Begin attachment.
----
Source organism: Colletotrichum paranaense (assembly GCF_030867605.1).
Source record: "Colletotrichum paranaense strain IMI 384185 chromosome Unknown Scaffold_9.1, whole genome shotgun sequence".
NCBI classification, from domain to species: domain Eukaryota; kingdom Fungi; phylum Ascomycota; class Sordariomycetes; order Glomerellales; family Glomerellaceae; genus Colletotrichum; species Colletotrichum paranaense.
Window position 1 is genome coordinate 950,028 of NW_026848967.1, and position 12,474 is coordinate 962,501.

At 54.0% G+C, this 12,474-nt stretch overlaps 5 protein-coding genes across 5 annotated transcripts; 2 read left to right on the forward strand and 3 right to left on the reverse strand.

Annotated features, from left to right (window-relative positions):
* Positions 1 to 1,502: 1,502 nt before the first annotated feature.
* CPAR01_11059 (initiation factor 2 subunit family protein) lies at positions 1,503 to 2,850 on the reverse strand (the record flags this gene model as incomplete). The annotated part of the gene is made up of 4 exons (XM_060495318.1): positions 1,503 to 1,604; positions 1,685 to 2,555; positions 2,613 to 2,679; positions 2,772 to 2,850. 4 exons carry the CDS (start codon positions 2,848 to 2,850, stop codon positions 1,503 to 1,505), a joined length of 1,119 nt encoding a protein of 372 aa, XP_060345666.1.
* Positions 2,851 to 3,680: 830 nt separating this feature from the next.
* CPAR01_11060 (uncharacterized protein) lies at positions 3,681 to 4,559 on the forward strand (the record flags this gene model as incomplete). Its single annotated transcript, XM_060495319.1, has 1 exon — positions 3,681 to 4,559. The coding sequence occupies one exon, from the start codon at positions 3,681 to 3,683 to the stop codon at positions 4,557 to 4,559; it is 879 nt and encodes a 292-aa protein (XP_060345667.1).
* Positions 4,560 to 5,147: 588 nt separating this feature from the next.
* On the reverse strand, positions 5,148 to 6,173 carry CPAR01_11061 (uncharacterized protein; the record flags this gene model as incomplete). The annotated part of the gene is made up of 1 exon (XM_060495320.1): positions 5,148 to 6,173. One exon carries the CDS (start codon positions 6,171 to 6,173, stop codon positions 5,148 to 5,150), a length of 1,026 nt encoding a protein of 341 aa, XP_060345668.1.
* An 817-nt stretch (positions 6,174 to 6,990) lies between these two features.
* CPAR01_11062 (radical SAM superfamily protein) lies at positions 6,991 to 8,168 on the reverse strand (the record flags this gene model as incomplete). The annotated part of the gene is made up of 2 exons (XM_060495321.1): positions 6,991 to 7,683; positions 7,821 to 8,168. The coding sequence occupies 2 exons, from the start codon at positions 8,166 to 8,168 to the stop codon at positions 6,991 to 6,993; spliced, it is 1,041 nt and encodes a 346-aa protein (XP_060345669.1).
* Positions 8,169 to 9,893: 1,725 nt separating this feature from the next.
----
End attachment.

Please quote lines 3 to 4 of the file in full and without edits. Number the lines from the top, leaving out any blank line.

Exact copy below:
NCBI classification, from domain to species: domain Eukaryota; kingdom Fungi; phylum Ascomycota; class Sordariomycetes; order Glomerellales; family Glomerellaceae; genus Colletotrichum; species Colletotrichum paranaense.
Window position 1 is genome coordinate 950,028 of NW_026848967.1, and position 12,474 is coordinate 962,501.